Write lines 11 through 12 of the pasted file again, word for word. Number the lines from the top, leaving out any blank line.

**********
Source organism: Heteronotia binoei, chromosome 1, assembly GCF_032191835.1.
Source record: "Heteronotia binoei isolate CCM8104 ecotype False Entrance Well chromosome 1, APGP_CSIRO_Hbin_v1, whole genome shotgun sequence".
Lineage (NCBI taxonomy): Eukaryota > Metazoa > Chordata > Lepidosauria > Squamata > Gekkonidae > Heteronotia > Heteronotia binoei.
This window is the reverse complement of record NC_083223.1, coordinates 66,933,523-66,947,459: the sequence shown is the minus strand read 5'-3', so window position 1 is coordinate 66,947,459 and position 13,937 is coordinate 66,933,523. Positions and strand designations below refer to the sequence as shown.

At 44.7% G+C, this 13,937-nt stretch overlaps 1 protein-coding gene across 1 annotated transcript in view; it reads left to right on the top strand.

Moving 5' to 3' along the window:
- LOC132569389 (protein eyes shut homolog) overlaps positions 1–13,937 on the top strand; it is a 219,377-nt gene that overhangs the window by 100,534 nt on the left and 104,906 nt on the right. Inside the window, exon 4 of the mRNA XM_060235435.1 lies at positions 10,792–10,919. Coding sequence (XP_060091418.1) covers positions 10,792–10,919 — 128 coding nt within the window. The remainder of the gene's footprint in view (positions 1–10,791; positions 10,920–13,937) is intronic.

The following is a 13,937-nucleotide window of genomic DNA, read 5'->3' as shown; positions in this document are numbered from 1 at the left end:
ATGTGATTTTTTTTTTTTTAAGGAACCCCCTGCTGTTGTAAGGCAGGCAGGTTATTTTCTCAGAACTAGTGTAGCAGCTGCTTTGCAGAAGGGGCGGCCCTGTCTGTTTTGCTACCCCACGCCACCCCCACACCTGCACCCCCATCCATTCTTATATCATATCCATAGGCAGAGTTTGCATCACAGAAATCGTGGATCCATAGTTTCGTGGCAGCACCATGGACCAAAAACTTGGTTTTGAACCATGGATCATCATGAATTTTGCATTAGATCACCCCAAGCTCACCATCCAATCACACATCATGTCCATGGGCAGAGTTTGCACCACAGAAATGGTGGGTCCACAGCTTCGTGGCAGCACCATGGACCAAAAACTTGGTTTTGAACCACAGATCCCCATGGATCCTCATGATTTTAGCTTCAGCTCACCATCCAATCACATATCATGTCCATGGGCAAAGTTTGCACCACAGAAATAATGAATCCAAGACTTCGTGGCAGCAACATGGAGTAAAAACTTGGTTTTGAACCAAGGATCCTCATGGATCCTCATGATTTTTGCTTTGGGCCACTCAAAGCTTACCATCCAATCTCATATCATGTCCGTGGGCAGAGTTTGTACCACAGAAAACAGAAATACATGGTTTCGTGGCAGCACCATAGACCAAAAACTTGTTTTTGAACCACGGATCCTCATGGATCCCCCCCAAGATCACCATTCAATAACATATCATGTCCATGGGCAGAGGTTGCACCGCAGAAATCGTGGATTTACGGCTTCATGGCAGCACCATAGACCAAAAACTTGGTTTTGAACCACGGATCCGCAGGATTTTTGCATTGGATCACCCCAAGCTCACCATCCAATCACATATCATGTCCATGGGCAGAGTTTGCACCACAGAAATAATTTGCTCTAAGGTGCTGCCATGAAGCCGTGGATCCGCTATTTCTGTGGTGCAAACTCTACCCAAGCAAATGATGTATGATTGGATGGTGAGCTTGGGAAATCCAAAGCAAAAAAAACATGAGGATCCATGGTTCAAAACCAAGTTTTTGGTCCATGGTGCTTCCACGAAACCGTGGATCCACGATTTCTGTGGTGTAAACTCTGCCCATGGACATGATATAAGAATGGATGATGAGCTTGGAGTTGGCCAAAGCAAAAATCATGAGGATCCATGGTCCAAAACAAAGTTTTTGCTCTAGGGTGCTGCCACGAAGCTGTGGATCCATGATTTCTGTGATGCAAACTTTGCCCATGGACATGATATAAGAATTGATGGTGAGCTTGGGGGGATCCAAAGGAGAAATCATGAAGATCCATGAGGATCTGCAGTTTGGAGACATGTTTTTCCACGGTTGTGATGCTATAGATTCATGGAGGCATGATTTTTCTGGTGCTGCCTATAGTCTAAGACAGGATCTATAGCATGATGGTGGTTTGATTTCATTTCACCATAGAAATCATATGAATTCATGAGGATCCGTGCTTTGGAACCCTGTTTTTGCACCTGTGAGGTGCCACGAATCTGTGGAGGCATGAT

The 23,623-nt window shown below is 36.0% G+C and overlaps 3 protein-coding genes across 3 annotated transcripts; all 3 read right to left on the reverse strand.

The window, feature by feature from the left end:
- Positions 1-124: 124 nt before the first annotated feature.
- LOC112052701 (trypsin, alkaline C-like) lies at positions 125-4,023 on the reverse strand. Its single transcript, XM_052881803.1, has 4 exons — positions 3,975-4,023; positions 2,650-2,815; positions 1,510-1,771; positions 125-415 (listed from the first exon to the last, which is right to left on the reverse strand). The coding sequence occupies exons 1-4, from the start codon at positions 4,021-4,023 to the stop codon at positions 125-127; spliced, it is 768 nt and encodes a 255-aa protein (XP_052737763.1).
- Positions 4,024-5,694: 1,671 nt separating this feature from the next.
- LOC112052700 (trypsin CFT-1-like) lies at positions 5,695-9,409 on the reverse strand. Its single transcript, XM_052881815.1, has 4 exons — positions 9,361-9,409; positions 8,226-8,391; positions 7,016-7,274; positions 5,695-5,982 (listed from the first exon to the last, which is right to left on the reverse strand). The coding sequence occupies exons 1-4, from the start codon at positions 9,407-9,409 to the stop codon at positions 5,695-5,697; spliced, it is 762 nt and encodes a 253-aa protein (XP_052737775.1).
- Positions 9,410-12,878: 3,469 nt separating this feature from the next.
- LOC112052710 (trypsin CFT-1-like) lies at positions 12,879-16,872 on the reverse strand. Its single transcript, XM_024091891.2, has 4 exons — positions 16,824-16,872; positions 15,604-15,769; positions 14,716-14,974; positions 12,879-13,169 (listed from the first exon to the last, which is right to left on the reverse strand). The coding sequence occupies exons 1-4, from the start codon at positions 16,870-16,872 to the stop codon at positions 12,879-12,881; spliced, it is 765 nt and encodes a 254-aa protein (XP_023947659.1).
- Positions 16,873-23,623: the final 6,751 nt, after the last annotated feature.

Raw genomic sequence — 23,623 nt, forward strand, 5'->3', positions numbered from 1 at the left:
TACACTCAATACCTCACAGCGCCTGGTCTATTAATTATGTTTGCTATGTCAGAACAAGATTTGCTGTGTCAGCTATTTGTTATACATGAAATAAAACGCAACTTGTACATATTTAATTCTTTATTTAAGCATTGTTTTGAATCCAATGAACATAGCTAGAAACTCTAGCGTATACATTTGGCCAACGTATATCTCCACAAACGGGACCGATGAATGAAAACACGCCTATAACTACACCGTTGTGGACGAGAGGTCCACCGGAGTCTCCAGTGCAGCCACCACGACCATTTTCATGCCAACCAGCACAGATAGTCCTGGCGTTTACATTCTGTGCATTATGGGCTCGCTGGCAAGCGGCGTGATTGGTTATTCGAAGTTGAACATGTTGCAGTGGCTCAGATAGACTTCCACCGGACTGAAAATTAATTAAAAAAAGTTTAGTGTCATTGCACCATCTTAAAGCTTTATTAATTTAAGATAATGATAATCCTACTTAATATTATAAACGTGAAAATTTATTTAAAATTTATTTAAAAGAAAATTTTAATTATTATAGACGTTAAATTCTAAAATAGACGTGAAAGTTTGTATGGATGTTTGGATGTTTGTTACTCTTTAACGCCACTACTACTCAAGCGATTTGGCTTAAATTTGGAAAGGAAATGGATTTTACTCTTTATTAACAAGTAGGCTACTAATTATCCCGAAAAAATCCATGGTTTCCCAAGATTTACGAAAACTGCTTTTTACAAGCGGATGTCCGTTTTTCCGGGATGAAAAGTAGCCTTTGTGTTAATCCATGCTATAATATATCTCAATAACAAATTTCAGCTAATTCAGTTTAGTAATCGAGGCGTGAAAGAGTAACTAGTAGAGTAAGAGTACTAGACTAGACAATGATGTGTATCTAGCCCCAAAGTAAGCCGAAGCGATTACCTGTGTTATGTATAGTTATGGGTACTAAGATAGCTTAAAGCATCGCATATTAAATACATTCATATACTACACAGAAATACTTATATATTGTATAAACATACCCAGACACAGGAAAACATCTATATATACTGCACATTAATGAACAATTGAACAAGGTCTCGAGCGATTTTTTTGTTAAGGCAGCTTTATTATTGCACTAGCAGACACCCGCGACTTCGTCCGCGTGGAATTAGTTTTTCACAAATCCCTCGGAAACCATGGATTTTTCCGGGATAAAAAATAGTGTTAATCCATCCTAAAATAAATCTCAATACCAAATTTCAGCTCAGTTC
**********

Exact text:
The window, feature by feature from the left end:
- Positions 1-124: 124 nt before the first annotated feature.